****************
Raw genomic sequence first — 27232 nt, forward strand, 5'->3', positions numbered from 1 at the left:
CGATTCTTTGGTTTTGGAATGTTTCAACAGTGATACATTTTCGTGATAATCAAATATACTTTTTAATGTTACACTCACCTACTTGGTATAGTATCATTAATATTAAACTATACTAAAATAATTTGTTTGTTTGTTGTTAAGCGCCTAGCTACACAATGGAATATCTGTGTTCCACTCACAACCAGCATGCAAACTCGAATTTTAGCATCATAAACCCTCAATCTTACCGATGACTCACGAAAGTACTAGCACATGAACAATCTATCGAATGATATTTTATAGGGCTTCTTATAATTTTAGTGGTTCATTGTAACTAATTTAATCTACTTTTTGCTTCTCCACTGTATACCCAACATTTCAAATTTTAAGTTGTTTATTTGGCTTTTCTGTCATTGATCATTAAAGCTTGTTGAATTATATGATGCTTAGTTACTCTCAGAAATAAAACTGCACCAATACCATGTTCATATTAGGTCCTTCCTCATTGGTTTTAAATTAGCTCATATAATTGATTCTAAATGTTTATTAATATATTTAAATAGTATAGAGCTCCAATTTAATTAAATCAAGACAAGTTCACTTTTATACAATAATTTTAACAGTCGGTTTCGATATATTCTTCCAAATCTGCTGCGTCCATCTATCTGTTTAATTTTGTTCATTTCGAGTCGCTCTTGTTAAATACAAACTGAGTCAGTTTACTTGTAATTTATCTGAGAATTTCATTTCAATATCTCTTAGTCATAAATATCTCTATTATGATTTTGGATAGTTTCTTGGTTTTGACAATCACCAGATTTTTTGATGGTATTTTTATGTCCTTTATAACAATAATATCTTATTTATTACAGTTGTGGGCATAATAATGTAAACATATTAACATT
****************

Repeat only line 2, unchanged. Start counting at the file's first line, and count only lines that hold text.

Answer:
CGATTCTTTGGTTTTGGAATGTTTCAACAGTGATACATTTTCGTGATAATCAAATATACTTTTTAATGTTACACTCACCTACTTGGTATAGTATCATTAATATTAAACTATACTAAAATAATTTGTTTGTTTGTTGTTAAGCGCCTAGCTACACAATGGAATATCTGTGTTCCACTCACAACCAGCATGCAAACTCGAATTTTAGCATCATAAACCCTCAATCTTACCGATGACTCACGAAAGTACTAGCACATGAACAATCTATCGAATGATATTTTATAGGGCTTCTTATAATTTTAGTGGTTCATTGTAACTAATTTAATCTACTTTTTGCTTCTCCACTGTATACCCAACATTTCAAATTTTAAGTTGTTTATTTGGCTTTTCTGTCATTGATCATTAAAGCTTGTTGAATTATATGATGCTTAGTTACTCTCAGAAATAAAACTGCACCAATACCATGTTCATATTAGGTCCTTCCTCATTGGTTTTAAATTAGCTCATATAATTGATTCTAAATGTTTATTAATATATTTAAATAGTATAGAGCTCCAATTTAATTAAATCAAGACAAGTTCACTTTTATACAATAATTTTAACAGTCGGTTTCGATATATTCTTCCAAATCTGCTGCGTCCATCTATCTGTTTAATTTTGTTCATTTCGAGTCGCTCTTGTTAAATACAAACTGAGTCAGTTTACTTGTAATTTATCTGAGAATTTCATTTCAATATCTCTTAGTCATAAATATCTCTATTATGATTTTGGATAGTTTCTTGGTTTTGACAATCACCAGATTTTTTGATGGTATTTTTATGTCCTTTATAACAATAATATCTTATTTATTACAGTTGTGGGCATAATAATGTAAACATATTAACATT